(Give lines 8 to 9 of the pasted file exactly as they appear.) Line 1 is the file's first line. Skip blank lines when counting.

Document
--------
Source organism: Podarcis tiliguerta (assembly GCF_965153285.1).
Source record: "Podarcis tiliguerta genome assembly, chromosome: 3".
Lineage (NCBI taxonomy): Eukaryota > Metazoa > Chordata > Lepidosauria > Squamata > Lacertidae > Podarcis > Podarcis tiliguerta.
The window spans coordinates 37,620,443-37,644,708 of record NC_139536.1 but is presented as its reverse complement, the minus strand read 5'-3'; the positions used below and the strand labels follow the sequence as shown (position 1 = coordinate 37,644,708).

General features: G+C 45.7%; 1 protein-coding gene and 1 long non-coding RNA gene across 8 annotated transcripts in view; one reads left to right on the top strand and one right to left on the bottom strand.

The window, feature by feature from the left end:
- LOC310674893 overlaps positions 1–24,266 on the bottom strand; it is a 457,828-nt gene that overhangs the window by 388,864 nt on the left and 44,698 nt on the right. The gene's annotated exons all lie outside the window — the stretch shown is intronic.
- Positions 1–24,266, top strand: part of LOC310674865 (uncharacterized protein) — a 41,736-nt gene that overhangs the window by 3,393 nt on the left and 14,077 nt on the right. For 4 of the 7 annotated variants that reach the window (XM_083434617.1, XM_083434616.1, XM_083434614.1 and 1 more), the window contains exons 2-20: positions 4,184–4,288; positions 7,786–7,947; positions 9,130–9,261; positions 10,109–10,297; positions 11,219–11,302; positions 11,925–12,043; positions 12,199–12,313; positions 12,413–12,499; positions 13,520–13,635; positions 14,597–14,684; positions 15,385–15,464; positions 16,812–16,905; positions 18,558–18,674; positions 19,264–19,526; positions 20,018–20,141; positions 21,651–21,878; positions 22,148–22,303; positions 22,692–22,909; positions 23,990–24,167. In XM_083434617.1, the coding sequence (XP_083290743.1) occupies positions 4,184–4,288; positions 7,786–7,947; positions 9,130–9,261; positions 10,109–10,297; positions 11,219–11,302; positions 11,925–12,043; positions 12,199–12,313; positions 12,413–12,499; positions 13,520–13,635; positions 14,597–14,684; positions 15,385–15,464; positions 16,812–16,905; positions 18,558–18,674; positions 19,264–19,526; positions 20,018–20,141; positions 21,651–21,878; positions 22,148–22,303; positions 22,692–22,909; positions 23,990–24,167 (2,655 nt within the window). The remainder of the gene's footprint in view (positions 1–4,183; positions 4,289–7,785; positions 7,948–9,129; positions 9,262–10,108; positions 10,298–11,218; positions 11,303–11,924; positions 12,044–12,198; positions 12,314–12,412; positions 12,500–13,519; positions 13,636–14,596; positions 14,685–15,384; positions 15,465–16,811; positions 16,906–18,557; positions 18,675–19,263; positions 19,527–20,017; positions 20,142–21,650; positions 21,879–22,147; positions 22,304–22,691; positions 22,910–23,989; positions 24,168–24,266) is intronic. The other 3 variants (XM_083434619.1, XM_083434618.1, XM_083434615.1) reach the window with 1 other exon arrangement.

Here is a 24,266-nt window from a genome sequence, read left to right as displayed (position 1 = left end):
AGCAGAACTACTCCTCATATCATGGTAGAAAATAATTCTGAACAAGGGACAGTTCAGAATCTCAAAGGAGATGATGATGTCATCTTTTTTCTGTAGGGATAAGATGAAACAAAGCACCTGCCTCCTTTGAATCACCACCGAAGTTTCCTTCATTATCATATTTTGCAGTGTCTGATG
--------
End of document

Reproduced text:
- Positions 1–24,266, top strand: part of LOC310674865 (uncharacterized protein) — a 41,736-nt gene that overhangs the window by 3,393 nt on the left and 14,077 nt on the right. For 4 of the 7 annotated variants that reach the window (XM_083434617.1, XM_083434616.1, XM_083434614.1 and 1 more), the window contains exons 2-20: positions 4,184–4,288; positions 7,786–7,947; positions 9,130–9,261; positions 10,109–10,297; positions 11,219–11,302; positions 11,925–12,043; positions 12,199–12,313; positions 12,413–12,499; positions 13,520–13,635; positions 14,597–14,684; positions 15,385–15,464; positions 16,812–16,905; positions 18,558–18,674; positions 19,264–19,526; positions 20,018–20,141; positions 21,651–21,878; positions 22,148–22,303; positions 22,692–22,909; positions 23,990–24,167. In XM_083434617.1, the coding sequence (XP_083290743.1) occupies positions 4,184–4,288; positions 7,786–7,947; positions 9,130–9,261; positions 10,109–10,297; positions 11,219–11,302; positions 11,925–12,043; positions 12,199–12,313; positions 12,413–12,499; positions 13,520–13,635; positions 14,597–14,684; positions 15,385–15,464; positions 16,812–16,905; positions 18,558–18,674; positions 19,264–19,526; positions 20,018–20,141; positions 21,651–21,878; positions 22,148–22,303; positions 22,692–22,909; positions 23,990–24,167 (2,655 nt within the window). The remainder of the gene's footprint in view (positions 1–4,183; positions 4,289–7,785; positions 7,948–9,129; positions 9,262–10,108; positions 10,298–11,218; positions 11,303–11,924; positions 12,044–12,198; positions 12,314–12,412; positions 12,500–13,519; positions 13,636–14,596; positions 14,685–15,384; positions 15,465–16,811; positions 16,906–18,557; positions 18,675–19,263; positions 19,527–20,017; positions 20,142–21,650; positions 21,879–22,147; positions 22,304–22,691; positions 22,910–23,989; positions 24,168–24,266) is intronic. The other 3 variants (XM_083434619.1, XM_083434618.1, XM_083434615.1) reach the window with 1 other exon arrangement.

Here is a 24,266-nt window from a genome sequence, read left to right as displayed (position 1 = left end):